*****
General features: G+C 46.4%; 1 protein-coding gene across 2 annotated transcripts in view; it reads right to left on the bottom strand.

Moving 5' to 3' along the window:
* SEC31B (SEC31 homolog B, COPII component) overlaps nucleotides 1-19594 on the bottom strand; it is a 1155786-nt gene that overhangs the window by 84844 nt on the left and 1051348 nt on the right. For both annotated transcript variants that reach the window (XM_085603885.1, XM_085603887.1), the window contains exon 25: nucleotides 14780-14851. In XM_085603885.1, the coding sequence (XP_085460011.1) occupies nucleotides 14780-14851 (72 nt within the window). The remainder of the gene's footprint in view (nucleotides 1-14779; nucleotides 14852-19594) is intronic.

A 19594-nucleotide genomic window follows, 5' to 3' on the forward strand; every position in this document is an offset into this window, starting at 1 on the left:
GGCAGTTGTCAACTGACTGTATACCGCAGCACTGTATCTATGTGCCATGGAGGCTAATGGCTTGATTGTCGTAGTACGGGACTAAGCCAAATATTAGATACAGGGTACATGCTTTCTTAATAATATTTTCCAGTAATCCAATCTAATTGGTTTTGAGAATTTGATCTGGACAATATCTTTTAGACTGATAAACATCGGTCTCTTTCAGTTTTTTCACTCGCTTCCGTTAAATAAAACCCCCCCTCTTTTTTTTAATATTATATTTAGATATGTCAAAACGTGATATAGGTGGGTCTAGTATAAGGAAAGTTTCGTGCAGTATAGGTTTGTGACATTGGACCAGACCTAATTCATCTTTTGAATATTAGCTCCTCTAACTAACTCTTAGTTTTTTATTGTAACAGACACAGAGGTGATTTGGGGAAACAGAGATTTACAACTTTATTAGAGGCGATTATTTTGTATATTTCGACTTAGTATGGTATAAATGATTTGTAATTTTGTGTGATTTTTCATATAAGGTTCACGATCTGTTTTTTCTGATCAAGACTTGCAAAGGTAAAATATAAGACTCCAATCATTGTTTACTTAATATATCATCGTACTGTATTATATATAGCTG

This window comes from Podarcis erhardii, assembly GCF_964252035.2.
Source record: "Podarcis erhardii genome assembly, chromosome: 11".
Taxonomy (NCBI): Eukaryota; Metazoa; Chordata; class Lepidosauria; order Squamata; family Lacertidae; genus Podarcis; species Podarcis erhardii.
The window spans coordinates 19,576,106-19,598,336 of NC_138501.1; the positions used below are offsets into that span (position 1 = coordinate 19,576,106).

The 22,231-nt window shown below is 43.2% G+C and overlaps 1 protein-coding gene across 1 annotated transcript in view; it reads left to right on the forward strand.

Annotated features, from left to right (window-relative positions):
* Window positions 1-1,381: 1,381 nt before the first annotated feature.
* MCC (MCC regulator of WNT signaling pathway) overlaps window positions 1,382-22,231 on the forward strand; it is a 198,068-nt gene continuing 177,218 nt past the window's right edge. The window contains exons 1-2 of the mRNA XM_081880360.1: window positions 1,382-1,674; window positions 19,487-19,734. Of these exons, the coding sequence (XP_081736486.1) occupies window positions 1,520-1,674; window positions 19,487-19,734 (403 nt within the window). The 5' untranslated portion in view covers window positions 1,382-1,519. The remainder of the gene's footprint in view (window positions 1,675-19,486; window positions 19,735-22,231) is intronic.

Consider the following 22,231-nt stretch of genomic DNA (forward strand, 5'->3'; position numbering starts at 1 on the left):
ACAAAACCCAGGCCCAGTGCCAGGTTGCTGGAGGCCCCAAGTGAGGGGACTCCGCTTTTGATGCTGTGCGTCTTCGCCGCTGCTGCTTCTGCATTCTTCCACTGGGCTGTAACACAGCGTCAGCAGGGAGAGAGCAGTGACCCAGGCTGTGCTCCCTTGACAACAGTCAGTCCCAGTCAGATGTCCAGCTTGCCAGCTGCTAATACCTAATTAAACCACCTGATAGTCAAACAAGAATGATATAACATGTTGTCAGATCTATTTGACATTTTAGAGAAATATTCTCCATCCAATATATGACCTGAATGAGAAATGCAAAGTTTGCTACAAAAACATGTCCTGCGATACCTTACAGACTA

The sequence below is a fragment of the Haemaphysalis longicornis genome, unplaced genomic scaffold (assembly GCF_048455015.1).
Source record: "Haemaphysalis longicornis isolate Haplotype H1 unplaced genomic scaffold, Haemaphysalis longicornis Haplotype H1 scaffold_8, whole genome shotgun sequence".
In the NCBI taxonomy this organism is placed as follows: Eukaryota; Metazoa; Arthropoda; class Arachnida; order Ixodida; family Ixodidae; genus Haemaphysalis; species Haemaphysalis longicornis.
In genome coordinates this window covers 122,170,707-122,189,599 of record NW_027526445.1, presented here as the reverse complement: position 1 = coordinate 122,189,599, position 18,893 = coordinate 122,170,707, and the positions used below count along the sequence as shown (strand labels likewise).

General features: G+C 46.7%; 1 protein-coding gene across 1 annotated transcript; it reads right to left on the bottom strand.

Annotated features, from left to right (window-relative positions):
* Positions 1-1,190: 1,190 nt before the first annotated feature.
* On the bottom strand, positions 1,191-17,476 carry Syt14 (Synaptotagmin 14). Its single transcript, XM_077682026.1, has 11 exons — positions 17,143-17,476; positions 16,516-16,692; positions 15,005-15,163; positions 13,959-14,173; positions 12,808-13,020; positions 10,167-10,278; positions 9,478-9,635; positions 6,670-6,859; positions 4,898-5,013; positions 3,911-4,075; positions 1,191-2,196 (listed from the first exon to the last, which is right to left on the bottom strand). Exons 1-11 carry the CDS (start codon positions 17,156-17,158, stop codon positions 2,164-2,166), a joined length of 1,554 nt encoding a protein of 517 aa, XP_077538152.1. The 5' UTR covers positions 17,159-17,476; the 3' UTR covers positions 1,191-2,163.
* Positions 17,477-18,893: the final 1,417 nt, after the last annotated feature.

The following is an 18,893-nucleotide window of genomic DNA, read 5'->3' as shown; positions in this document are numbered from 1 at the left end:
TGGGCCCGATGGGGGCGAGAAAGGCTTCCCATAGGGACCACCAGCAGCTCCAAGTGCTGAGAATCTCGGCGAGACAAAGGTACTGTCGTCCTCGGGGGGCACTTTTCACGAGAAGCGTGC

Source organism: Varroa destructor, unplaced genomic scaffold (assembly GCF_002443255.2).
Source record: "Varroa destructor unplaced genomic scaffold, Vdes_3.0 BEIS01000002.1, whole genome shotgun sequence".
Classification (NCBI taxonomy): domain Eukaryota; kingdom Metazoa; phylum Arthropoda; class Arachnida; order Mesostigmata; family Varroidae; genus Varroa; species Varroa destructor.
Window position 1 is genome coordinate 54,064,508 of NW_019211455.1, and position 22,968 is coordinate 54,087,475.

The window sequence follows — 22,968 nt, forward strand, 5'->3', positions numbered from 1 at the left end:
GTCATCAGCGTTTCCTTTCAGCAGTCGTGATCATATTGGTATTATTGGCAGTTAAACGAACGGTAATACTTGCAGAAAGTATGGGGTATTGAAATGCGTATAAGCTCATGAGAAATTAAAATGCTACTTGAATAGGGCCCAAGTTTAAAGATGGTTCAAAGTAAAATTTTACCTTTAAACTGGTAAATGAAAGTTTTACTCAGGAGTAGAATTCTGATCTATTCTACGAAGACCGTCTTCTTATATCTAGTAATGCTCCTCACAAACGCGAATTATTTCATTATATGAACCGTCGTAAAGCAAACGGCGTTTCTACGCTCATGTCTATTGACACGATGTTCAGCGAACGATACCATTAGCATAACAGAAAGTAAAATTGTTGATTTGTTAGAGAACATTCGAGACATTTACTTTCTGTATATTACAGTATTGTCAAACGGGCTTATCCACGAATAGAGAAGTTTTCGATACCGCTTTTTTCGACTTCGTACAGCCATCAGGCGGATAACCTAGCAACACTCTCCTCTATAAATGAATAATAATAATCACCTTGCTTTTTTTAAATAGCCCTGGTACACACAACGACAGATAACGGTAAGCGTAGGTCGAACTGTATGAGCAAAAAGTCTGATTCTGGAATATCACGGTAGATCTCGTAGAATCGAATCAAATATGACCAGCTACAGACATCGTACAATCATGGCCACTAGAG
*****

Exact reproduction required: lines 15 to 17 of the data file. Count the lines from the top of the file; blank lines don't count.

ACAAAACCCAGGCCCAGTGCCAGGTTGCTGGAGGCCCCAAGTGAGGGGACTCCGCTTTTGATGCTGTGCGTCTTCGCCGCTGCTGCTTCTGCATTCTTCCACTGGGCTGTAACACAGCGTCAGCAGGGAGAGAGCAGTGACCCAGGCTGTGCTCCCTTGACAACAGTCAGTCCCAGTCAGATGTCCAGCTTGCCAGCTGCTAATACCTAATTAAACCACCTGATAGTCAAACAAGAATGATATAACATGTTGTCAGATCTATTTGACATTTTAGAGAAATATTCTCCATCCAATATATGACCTGAATGAGAAATGCAAAGTTTGCTACAAAAACATGTCCTGCGATACCTTACAGACTA

The sequence below is a fragment of the Haemaphysalis longicornis genome, unplaced genomic scaffold (assembly GCF_048455015.1).
Source record: "Haemaphysalis longicornis isolate Haplotype H1 unplaced genomic scaffold, Haemaphysalis longicornis Haplotype H1 scaffold_8, whole genome shotgun sequence".